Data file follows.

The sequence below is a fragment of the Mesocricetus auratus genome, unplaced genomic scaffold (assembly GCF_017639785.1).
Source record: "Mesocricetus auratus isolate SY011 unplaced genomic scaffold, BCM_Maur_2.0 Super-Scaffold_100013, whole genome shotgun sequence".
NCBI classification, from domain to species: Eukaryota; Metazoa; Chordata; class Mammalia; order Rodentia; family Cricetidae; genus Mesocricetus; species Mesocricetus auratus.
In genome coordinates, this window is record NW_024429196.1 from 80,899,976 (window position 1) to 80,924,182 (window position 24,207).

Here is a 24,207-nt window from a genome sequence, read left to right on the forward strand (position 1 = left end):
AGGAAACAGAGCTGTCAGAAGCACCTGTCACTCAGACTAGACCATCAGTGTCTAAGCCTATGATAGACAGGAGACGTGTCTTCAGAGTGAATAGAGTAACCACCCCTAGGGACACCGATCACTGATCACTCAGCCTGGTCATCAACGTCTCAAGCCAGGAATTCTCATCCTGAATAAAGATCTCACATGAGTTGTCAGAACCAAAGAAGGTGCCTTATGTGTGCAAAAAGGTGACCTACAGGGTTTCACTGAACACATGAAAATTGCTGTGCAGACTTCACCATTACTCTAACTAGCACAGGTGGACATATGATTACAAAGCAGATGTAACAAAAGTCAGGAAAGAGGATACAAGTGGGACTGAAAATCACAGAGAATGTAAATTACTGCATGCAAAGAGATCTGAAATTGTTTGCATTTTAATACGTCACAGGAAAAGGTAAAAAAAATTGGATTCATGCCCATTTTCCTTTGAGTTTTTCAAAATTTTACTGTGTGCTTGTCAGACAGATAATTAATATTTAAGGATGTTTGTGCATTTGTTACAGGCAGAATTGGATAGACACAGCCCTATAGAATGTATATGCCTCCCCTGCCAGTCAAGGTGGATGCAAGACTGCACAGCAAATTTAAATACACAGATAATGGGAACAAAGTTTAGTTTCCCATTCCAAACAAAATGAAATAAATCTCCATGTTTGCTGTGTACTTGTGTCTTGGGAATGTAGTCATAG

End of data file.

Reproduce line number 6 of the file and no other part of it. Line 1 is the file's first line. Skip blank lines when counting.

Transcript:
AGGAAACAGAGCTGTCAGAAGCACCTGTCACTCAGACTAGACCATCAGTGTCTAAGCCTATGATAGACAGGAGACGTGTCTTCAGAGTGAATAGAGTAACCACCCCTAGGGACACCGATCACTGATCACTCAGCCTGGTCATCAACGTCTCAAGCCAGGAATTCTCATCCTGAATAAAGATCTCACATGAGTTGTCAGAACCAAAGAAGGTGCCTTATGTGTGCAAAAAGGTGACCTACAGGGTTTCACTGAACACATGAAAATTGCTGTGCAGACTTCACCATTACTCTAACTAGCACAGGTGGACATATGATTACAAAGCAGATGTAACAAAAGTCAGGAAAGAGGATACAAGTGGGACTGAAAATCACAGAGAATGTAAATTACTGCATGCAAAGAGATCTGAAATTGTTTGCATTTTAATACGTCACAGGAAAAGGTAAAAAAAATTGGATTCATGCCCATTTTCCTTTGAGTTTTTCAAAATTTTACTGTGTGCTTGTCAGACAGATAATTAATATTTAAGGATGTTTGTGCATTTGTTACAGGCAGAATTGGATAGACACAGCCCTATAGAATGTATATGCCTCCCCTGCCAGTCAAGGTGGATGCAAGACTGCACAGCAAATTTAAATACACAGATAATGGGAACAAAGTTTAGTTTCCCATTCCAAACAAAATGAAATAAATCTCCATGTTTGCTGTGTACTTGTGTCTTGGGAATGTAGTCATAG